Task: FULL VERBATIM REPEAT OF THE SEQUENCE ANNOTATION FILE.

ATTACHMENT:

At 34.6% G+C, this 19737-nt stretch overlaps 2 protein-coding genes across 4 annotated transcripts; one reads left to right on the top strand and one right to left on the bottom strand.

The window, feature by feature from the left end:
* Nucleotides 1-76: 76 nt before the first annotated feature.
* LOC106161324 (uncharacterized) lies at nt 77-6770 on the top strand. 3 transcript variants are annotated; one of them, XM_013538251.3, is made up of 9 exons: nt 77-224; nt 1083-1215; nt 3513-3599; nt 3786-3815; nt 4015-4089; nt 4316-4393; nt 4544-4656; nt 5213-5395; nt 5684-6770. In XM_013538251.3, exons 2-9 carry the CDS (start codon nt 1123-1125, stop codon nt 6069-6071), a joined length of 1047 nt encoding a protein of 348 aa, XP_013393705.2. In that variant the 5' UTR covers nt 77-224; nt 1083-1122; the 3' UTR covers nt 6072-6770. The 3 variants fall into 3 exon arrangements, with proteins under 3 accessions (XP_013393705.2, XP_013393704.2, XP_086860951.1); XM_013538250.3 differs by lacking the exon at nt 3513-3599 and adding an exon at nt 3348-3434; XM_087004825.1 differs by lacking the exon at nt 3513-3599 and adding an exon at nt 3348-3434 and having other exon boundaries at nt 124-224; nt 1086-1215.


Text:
At 34.6% G+C, this 19737-nt stretch overlaps 2 protein-coding genes across 4 annotated transcripts; one reads left to right on the top strand and one right to left on the bottom strand.

The window, feature by feature from the left end:
* Nucleotides 1-76: 76 nt before the first annotated feature.
* LOC106161324 (uncharacterized) lies at nt 77-6770 on the top strand. 3 transcript variants are annotated; one of them, XM_013538251.3, is made up of 9 exons: nt 77-224; nt 1083-1215; nt 3513-3599; nt 3786-3815; nt 4015-4089; nt 4316-4393; nt 4544-4656; nt 5213-5395; nt 5684-6770. In XM_013538251.3, exons 2-9 carry the CDS (start codon nt 1123-1125, stop codon nt 6069-6071), a joined length of 1047 nt encoding a protein of 348 aa, XP_013393705.2. In that variant the 5' UTR covers nt 77-224; nt 1083-1122; the 3' UTR covers nt 6072-6770. The 3 variants fall into 3 exon arrangements, with proteins under 3 accessions (XP_013393705.2, XP_013393704.2, XP_086860951.1); XM_013538250.3 differs by lacking the exon at nt 3513-3599 and adding an exon at nt 3348-3434; XM_087004825.1 differs by lacking the exon at nt 3513-3599 and adding an exon at nt 3348-3434 and having other exon boundaries at nt 124-224; nt 1086-1215.